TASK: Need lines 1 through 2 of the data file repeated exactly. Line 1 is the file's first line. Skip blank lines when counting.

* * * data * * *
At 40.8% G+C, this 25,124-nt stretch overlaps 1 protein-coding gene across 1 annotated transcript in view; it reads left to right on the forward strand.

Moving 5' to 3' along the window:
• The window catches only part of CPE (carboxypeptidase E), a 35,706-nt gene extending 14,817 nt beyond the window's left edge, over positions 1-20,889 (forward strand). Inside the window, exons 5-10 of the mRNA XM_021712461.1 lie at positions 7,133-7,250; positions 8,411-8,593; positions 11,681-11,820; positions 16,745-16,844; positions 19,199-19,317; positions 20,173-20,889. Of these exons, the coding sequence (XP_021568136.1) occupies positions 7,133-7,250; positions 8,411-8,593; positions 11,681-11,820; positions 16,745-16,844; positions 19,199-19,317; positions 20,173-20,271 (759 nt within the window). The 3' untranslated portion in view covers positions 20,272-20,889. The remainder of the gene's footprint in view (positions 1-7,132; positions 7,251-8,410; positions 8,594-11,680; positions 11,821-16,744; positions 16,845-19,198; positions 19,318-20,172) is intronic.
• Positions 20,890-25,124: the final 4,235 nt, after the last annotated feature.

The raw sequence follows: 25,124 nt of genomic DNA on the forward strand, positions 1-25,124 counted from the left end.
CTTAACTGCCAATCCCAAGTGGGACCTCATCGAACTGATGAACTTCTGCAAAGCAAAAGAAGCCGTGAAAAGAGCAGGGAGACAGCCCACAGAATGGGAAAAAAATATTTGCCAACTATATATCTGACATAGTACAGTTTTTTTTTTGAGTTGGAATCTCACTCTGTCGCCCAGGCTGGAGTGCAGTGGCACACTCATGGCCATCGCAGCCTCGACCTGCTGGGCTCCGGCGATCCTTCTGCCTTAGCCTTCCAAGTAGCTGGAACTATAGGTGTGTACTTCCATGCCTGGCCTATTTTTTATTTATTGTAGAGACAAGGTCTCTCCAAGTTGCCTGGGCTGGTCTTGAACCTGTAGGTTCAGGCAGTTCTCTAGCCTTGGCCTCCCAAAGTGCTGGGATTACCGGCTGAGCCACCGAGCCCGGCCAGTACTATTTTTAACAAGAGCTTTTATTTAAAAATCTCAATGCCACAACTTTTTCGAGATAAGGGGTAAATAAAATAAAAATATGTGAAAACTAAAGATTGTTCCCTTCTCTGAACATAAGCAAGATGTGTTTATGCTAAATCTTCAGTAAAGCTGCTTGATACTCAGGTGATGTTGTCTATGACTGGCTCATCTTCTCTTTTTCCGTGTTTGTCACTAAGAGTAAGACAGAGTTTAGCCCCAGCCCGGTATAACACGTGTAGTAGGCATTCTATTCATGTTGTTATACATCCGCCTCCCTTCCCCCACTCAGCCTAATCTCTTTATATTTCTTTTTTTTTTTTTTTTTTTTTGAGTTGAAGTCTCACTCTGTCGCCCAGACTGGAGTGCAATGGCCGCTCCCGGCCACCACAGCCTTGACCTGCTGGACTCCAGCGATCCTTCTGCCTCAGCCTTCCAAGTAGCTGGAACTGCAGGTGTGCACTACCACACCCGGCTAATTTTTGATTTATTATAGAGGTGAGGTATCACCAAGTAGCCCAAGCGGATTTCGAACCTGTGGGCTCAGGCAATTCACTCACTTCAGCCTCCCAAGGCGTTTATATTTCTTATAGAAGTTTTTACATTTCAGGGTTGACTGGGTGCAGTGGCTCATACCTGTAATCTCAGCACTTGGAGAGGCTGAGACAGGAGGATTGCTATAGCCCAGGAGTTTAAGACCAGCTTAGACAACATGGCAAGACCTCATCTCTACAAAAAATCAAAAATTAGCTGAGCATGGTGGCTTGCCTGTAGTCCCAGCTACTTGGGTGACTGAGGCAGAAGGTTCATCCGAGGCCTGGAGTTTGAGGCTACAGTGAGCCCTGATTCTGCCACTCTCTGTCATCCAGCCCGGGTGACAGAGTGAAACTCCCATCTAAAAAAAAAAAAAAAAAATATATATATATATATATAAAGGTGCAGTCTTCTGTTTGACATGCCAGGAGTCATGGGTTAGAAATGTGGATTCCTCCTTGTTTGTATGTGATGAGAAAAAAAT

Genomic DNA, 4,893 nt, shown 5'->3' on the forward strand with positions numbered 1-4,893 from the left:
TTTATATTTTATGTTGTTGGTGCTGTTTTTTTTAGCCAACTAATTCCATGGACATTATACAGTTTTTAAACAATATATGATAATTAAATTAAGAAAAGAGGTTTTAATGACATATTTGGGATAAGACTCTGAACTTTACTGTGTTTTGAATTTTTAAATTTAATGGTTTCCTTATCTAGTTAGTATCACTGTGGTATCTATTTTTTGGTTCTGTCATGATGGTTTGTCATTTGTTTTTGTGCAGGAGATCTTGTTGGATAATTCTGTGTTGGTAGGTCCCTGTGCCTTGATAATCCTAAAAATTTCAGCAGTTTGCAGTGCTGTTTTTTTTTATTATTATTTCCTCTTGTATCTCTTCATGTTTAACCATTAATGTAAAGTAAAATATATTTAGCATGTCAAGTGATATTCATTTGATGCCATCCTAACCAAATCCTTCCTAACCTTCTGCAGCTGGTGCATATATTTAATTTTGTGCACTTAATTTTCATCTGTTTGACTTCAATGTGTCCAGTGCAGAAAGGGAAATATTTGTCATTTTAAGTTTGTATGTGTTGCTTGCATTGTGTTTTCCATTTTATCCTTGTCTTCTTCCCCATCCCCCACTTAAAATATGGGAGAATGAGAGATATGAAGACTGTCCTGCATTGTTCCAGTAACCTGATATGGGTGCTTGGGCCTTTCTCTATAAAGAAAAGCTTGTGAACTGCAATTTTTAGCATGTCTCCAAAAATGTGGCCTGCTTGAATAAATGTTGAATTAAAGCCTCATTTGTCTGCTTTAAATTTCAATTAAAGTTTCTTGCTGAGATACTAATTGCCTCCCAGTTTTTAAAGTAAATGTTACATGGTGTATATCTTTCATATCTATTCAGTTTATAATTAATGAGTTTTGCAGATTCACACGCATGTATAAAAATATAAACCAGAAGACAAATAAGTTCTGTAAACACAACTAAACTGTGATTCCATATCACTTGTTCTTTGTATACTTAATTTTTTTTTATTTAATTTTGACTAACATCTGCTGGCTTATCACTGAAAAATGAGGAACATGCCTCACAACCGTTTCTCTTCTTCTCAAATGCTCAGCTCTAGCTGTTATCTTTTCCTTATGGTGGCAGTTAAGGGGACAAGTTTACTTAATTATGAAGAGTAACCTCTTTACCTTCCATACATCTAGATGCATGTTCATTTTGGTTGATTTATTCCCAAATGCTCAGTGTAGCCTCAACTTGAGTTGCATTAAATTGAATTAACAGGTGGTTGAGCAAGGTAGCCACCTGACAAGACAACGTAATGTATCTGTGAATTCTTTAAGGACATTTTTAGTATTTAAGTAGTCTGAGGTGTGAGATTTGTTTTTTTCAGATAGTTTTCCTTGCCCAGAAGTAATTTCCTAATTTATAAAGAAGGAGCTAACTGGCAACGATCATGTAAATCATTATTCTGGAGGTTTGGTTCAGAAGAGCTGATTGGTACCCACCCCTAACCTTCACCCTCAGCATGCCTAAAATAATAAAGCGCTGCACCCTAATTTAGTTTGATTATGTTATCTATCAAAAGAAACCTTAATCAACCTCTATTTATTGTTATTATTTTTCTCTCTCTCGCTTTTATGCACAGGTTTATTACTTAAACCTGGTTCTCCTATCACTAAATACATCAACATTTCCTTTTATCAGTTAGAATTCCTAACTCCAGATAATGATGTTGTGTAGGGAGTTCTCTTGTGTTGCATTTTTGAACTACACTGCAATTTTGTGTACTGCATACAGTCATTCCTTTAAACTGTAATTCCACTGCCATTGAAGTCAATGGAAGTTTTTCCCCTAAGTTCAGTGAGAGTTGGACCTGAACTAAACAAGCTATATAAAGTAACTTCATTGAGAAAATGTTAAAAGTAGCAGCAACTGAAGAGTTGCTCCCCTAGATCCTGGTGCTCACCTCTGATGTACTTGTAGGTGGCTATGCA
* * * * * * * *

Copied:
At 40.8% G+C, this 25,124-nt stretch overlaps 1 protein-coding gene across 1 annotated transcript in view; it reads left to right on the forward strand.

Moving 5' to 3' along the window: